Christianity is one of the world's major religions, dominating in Europe and the Americas, as result of a powerful historical force and cultural influence. This religion was founded by the followers of Jesus in Palestine in mid-first century.
Christianity is based on the New Testament, comprised of four Gospels by different authors, narrating the life. Also Christians accept the Old Testament, Judaist’s sacral scripture, as sacred and authoritative Scripture. Therefore Christian ethics and concept were significantly influenced by the tradition Judaism, presented in the Old Testament, including the Decalogue (the Ten Commandments). However some or even significant differences may exist in interpretation of this text based on the teachings of Jesus and his practice. Moreover there are different forms of Christianity which have different interpretations of particular parts of sacred texts and different approach to worship organization (i.e. the role and function of clergy, church institutions, sacraments and rituals). However major traditional forms of Christianity may be characterized my practicing of corporate worship, writes and sacraments, which are conducted by the trained clergy in established churches.
The central idea of traditional Christianity teaching is that Jesus who is the Son of God, and complement the Trinity of God the Father, the Son, and the Holy Spirit. Jesus’ coming to earth, his crucifixion and Passion, with subsequent resurrection and ascension into heaven are considered to be proofs of God's love for humanity and His forgiving of humanity sins. Christians claim that by in Jesus a person may attain salvation and eternal life.
One of the essential doctrines for mainstream Christianity is Trinity a multiplicity and unity of "Father”, “Son” and “Holy Spirit", representing God’s both the immanence and transcendence. While God is believed to infinite, His existence may be perceived through the manifestations of the Holy Spirit and the actions of Jesus (Fowler: 58). This three distinct entities are believed to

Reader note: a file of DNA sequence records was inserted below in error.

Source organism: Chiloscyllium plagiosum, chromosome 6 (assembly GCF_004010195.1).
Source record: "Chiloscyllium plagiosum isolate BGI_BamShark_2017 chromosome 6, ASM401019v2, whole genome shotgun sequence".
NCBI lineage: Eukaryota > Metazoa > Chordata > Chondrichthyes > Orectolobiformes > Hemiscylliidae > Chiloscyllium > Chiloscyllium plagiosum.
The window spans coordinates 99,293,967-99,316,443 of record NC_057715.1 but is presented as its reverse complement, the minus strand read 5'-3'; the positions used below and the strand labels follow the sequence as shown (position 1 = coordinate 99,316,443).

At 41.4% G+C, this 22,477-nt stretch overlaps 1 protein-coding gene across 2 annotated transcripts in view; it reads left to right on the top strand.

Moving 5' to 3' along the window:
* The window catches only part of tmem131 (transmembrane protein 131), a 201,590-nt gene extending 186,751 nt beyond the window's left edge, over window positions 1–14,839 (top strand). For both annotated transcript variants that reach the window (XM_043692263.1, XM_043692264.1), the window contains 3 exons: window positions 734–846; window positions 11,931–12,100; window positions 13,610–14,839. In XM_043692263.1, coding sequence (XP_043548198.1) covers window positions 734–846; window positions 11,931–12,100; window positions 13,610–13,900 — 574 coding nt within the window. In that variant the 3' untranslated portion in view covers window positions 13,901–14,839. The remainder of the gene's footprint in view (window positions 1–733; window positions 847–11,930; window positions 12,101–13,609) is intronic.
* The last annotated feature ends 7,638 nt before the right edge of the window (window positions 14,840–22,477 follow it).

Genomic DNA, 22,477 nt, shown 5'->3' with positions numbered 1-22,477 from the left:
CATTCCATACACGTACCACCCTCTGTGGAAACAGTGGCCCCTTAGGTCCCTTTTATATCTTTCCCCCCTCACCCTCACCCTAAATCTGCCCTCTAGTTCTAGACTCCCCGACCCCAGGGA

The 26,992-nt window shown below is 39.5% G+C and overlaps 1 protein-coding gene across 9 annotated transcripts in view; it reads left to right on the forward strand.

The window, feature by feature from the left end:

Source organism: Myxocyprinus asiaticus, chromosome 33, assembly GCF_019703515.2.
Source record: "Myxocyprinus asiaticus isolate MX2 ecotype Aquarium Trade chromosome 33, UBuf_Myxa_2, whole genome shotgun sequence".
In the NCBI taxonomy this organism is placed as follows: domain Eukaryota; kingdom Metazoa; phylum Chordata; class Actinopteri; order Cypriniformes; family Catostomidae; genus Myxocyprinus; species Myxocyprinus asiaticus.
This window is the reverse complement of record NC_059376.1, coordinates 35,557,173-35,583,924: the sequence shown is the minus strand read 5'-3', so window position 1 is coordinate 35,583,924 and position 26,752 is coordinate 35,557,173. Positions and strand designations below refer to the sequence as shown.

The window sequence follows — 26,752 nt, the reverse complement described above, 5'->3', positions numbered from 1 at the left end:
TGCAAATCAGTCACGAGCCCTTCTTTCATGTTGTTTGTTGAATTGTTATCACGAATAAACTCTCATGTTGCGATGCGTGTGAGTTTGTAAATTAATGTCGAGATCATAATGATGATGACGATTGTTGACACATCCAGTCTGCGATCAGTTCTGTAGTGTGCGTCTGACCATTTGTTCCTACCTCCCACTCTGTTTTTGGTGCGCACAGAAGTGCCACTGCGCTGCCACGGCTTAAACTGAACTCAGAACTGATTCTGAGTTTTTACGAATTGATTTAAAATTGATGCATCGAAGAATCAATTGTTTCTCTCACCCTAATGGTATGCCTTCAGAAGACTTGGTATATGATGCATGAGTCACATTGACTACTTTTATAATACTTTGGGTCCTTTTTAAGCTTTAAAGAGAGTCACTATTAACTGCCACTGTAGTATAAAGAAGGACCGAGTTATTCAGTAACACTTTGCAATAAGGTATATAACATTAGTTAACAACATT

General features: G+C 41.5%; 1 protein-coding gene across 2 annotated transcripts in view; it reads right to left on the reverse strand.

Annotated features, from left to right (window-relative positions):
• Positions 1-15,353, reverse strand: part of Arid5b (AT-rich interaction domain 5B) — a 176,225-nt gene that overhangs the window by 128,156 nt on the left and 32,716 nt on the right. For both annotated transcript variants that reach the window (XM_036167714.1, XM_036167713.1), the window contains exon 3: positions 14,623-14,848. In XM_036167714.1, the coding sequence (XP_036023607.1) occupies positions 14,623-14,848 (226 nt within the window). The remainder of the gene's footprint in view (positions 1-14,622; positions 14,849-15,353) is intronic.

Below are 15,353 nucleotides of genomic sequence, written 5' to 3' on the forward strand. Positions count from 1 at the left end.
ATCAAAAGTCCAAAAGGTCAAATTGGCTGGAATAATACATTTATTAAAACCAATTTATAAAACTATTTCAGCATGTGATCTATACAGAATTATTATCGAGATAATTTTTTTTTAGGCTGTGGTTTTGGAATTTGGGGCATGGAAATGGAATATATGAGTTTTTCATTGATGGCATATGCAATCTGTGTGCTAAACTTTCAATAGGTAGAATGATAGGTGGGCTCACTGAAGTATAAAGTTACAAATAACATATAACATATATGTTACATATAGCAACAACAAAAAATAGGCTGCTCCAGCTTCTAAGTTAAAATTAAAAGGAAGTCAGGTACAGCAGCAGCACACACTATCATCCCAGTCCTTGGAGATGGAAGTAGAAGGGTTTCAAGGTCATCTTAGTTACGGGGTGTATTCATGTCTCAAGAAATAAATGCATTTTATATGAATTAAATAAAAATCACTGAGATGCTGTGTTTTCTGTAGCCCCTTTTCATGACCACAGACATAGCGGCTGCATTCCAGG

Trinity comprises three distinct, eternally co-existing entities, with the God having no source and the Son and the Spirit begotten from Him. These three persons, though being distinct, cannot be separated but not in sense that each of them is a third of the divinity, but rather, each of them is fully God.
At the early ages of Christianity there have been some disputes regarding the nature of Jesus. Commonly excepted notion in current Christianity is that Jesus was an incarnation of the God’s Son entity as "the true God and the true man", being both fully divine and fully human. As a fully human, Jesus suffered from mortal man’s pains and temptations. As fully God, he did not commit a sin and rose to life after death. According to the New Testament, after his raise from the dead, Jesus ascended to heaven and took his place on the right hand from God and will ultimately return to accomplish remaining part of the Messianic prophecy. This part of the Prophecy implies Resurrection of the dead for the Last Judgment Day and final establishment of the Kingdom of God.